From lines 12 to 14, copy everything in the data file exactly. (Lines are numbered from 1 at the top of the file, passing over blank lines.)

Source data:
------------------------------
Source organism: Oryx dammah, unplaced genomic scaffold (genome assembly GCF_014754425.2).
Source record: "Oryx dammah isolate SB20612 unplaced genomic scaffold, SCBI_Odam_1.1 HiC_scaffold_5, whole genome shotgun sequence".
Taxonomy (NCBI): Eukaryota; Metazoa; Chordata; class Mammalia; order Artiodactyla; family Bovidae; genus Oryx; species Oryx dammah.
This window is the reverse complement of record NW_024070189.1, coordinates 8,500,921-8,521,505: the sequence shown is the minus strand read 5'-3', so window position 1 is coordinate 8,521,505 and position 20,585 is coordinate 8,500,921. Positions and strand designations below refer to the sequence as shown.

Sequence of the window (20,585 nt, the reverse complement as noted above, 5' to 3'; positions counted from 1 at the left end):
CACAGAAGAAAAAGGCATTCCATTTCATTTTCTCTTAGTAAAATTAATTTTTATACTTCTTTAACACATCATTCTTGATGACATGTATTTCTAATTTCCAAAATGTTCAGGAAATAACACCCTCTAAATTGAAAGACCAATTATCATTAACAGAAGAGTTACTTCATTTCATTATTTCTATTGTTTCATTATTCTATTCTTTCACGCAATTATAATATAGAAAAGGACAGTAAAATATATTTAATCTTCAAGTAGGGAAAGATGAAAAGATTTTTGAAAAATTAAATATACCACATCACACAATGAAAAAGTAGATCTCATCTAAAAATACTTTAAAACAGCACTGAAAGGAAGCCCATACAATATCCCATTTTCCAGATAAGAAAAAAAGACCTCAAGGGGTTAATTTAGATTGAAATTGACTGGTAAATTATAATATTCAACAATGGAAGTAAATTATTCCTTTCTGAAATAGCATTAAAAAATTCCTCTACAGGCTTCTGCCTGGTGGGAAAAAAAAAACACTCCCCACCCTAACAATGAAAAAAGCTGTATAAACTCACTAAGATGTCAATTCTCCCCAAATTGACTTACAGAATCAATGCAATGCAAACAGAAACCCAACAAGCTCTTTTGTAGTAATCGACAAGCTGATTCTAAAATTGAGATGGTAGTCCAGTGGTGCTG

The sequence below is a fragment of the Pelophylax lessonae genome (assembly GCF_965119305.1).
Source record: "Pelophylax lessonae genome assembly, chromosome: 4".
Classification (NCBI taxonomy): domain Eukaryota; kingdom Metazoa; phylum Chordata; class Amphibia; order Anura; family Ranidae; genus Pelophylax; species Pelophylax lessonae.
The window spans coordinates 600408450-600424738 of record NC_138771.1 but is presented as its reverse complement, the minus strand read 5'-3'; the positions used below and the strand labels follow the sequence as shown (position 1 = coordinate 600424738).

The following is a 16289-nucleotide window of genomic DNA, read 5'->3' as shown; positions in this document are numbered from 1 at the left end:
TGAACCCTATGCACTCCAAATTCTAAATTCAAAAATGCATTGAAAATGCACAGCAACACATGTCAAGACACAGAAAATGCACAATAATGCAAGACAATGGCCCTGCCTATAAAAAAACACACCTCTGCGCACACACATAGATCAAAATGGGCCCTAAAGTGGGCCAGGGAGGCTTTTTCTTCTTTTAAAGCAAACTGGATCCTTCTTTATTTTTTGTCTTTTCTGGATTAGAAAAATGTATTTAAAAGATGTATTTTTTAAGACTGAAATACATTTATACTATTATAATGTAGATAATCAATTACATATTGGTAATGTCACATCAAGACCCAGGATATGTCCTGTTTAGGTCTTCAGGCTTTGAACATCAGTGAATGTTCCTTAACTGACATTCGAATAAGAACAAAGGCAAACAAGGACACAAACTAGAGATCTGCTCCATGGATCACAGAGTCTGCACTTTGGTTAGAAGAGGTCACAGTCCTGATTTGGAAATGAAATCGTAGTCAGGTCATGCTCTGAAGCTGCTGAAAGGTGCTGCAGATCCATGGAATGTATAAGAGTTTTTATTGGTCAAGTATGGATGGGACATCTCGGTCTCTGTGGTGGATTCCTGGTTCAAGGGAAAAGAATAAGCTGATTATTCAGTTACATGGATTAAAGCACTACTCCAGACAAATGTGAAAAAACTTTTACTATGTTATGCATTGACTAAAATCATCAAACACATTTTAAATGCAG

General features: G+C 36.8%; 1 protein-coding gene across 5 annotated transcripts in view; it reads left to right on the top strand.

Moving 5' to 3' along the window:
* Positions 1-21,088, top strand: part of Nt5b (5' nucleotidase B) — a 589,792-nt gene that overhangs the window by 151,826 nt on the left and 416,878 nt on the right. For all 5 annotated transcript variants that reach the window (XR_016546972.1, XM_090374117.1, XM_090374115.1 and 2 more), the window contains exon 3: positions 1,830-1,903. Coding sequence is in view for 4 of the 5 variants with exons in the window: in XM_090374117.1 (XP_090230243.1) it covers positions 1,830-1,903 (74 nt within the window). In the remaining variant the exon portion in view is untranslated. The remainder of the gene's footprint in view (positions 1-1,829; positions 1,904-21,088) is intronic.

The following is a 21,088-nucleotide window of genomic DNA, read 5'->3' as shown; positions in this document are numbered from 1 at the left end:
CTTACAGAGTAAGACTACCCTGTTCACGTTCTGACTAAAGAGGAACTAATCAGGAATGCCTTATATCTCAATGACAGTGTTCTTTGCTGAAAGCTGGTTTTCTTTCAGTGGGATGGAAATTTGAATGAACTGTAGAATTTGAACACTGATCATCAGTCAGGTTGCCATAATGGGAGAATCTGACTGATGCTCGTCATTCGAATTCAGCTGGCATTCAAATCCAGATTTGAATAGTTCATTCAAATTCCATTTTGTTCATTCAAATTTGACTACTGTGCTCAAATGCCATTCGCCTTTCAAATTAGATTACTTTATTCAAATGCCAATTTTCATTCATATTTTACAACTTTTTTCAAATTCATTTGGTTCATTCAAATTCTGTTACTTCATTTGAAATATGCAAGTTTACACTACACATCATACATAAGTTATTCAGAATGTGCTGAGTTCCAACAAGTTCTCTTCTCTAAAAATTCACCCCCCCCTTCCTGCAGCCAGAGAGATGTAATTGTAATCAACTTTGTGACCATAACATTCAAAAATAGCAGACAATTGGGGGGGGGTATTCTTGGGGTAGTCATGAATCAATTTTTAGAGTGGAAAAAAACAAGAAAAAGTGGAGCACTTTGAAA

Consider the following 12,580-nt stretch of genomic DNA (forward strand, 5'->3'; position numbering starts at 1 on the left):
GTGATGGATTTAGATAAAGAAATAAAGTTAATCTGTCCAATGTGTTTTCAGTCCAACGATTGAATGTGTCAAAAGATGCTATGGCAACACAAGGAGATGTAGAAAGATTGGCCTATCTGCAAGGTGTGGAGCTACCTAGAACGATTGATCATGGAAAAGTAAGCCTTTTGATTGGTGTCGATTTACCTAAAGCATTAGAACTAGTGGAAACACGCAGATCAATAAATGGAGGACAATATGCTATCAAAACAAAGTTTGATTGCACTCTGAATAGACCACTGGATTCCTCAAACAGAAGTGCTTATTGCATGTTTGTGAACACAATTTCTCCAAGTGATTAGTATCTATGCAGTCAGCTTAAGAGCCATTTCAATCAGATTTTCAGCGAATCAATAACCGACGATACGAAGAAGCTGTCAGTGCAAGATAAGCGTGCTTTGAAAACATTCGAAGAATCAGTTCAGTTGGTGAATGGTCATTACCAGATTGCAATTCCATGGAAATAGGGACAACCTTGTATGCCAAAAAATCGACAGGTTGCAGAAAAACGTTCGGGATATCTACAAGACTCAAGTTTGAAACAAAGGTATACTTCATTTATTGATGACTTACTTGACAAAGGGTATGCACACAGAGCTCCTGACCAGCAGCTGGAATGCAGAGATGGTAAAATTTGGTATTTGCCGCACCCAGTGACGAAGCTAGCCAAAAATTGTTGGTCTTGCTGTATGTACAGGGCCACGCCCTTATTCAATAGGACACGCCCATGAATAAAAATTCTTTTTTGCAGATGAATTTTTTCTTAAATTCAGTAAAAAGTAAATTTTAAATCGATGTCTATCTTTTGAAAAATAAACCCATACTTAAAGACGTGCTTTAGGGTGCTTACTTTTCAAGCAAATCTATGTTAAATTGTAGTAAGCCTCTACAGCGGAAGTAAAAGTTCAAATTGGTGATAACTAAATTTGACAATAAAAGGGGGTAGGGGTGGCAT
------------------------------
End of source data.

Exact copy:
TGAACCCTATGCACTCCAAATTCTAAATTCAAAAATGCATTGAAAATGCACAGCAACACATGTCAAGACACAGAAAATGCACAATAATGCAAGACAATGGCCCTGCCTATAAAAAAACACACCTCTGCGCACACACATAGATCAAAATGGGCCCTAAAGTGGGCCAGGGAGGCTTTTTCTTCTTTTAAAGCAAACTGGATCCTTCTTTATTTTTTGTCTTTTCTGGATTAGAAAAATGTATTTAAAAGATGTATTTTTTAAGACTGAAATACATTTATACTATTATAATGTAGATAATCAATTACATATTGGTAATGTCACATCAAGACCCAGGATATGTCCTGTTTAGGTCTTCAGGCTTTGAACATCAGTGAATGTTCCTTAACTGACATTCGAATAAGAACAAAGGCAAACAAGGACACAAACTAGAGATCTGCTCCATGGATCACAGAGTCTGCACTTTGGTTAGAAGAGGTCACAGTCCTGATTTGGAAATGAAATCGTAGTCAGGTCATGCTCTGAAGCTGCTGAAAGGTGCTGCAGATCCATGGAATGTATAAGAGTTTTTATTGGTCAAGTATGGATGGGACATCTCGGTCTCTGTGGTGGATTCCTGGTTCAAGGGAAAAGAATAAGCTGATTATTCAGTTACATGGATTAAAGCACTACTCCAGACAAATGTGAAAAAACTTTTACTATGTTATGCATTGACTAAAATCATCAAACACATTTTAAATGCAG

General features: G+C 36.8%; 1 protein-coding gene across 5 annotated transcripts in view; it reads left to right on the top strand.

Moving 5' to 3' along the window: